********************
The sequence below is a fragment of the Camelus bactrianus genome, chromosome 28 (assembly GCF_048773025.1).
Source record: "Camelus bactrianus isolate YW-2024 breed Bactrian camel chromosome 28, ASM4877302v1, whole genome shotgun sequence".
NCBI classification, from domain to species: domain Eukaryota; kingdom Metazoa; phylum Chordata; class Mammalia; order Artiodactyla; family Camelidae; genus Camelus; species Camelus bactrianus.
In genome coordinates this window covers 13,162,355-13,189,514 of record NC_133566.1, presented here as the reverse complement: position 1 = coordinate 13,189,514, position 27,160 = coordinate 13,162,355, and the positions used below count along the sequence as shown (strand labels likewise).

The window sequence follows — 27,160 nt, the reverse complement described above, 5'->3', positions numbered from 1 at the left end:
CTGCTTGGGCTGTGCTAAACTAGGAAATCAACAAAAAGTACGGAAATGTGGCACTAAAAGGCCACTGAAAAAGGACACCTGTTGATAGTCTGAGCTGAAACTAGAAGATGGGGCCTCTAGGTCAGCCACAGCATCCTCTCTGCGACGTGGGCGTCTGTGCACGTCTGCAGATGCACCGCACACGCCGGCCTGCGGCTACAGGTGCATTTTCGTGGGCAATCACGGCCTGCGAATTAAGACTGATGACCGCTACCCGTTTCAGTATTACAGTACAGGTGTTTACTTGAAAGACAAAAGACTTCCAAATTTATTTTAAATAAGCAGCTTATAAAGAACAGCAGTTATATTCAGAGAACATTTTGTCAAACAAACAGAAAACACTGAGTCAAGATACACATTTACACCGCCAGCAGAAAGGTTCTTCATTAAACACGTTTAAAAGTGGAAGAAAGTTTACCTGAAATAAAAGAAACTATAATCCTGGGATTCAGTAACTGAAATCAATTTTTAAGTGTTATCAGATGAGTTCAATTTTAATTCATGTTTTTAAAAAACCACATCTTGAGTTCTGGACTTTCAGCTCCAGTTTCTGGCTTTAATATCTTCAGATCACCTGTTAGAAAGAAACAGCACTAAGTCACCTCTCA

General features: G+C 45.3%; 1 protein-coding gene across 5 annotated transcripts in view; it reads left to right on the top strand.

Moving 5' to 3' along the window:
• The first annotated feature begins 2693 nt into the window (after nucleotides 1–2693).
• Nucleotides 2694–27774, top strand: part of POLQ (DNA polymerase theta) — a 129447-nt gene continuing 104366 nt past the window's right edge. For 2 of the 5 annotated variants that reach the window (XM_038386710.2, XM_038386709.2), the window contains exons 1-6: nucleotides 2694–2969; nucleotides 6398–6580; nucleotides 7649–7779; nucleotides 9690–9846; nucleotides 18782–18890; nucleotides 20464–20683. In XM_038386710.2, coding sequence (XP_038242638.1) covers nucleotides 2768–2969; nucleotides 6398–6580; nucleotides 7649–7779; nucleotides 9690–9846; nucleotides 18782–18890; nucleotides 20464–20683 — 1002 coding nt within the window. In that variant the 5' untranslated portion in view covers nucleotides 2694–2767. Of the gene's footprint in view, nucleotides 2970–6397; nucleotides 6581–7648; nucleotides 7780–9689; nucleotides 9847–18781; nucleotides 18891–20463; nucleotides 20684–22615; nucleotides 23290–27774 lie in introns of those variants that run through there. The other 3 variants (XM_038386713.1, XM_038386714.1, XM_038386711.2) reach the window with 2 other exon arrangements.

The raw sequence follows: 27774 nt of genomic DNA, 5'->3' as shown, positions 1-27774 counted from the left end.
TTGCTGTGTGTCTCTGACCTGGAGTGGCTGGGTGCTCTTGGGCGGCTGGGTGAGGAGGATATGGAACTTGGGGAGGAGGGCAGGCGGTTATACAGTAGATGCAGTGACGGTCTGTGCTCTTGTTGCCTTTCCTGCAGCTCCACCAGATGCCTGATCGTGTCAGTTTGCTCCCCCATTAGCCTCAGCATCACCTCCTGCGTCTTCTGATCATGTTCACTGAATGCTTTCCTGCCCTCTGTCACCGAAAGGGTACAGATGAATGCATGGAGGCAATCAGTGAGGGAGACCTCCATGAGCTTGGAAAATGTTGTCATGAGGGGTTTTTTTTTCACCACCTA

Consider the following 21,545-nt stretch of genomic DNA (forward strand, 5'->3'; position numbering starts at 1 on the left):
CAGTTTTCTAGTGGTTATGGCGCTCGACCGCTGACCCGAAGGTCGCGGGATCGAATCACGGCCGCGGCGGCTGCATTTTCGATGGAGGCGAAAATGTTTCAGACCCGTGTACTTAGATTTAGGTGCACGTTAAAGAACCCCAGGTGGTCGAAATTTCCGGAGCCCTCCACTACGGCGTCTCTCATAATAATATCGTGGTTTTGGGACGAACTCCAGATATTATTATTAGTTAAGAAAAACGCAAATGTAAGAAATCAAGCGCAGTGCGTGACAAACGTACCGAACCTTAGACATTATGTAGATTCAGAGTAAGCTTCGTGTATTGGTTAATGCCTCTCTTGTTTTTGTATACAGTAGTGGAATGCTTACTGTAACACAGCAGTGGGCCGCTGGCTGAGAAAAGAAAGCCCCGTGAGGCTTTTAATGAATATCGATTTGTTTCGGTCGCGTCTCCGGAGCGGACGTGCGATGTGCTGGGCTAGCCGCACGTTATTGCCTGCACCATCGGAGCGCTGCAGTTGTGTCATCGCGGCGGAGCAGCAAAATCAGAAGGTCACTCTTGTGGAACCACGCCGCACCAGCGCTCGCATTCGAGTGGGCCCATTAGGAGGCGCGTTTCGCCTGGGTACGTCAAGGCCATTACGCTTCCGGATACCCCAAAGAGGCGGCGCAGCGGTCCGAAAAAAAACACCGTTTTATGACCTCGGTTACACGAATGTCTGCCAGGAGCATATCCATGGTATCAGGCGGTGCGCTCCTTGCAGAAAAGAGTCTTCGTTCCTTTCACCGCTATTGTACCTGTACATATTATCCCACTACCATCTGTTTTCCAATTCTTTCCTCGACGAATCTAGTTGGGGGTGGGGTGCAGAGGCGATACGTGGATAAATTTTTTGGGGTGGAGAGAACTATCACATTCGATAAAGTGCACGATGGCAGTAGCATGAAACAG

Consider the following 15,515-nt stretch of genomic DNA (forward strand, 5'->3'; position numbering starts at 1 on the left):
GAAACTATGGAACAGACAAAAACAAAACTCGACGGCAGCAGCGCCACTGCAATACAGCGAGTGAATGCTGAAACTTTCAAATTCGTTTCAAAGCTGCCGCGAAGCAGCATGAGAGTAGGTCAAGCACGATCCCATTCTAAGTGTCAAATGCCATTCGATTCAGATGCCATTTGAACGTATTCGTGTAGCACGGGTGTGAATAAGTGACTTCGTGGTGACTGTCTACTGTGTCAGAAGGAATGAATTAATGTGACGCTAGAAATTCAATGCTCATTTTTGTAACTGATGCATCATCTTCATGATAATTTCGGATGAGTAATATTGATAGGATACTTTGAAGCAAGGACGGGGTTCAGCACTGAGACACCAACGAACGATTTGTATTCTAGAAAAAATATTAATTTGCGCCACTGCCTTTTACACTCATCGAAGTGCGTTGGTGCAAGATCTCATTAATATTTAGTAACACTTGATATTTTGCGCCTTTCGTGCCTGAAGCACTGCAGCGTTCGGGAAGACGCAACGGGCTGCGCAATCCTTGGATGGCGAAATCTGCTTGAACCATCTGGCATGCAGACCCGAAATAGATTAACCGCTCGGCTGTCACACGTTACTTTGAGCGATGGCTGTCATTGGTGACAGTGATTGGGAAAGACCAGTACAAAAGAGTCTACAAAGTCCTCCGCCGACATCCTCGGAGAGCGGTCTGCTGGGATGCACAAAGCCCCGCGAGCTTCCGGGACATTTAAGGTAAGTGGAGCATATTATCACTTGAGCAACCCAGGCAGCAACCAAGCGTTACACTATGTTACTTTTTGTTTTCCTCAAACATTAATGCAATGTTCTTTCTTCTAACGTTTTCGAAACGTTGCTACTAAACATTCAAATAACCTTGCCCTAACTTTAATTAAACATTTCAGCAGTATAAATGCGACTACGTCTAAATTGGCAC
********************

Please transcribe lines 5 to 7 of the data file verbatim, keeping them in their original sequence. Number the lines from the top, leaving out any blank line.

The window sequence follows — 27,160 nt, the reverse complement described above, 5'->3', positions numbered from 1 at the left end:
CTGCTTGGGCTGTGCTAAACTAGGAAATCAACAAAAAGTACGGAAATGTGGCACTAAAAGGCCACTGAAAAAGGACACCTGTTGATAGTCTGAGCTGAAACTAGAAGATGGGGCCTCTAGGTCAGCCACAGCATCCTCTCTGCGACGTGGGCGTCTGTGCACGTCTGCAGATGCACCGCACACGCCGGCCTGCGGCTACAGGTGCATTTTCGTGGGCAATCACGGCCTGCGAATTAAGACTGATGACCGCTACCCGTTTCAGTATTACAGTACAGGTGTTTACTTGAAAGACAAAAGACTTCCAAATTTATTTTAAATAAGCAGCTTATAAAGAACAGCAGTTATATTCAGAGAACATTTTGTCAAACAAACAGAAAACACTGAGTCAAGATACACATTTACACCGCCAGCAGAAAGGTTCTTCATTAAACACGTTTAAAAGTGGAAGAAAGTTTACCTGAAATAAAAGAAACTATAATCCTGGGATTCAGTAACTGAAATCAATTTTTAAGTGTTATCAGATGAGTTCAATTTTAATTCATGTTTTTAAAAAACCACATCTTGAGTTCTGGACTTTCAGCTCCAGTTTCTGGCTTTAATATCTTCAGATCACCTGTTAGAAAGAAACAGCACTAAGTCACCTCTCA

General features: G+C 45.3%; 1 protein-coding gene across 5 annotated transcripts in view; it reads left to right on the top strand.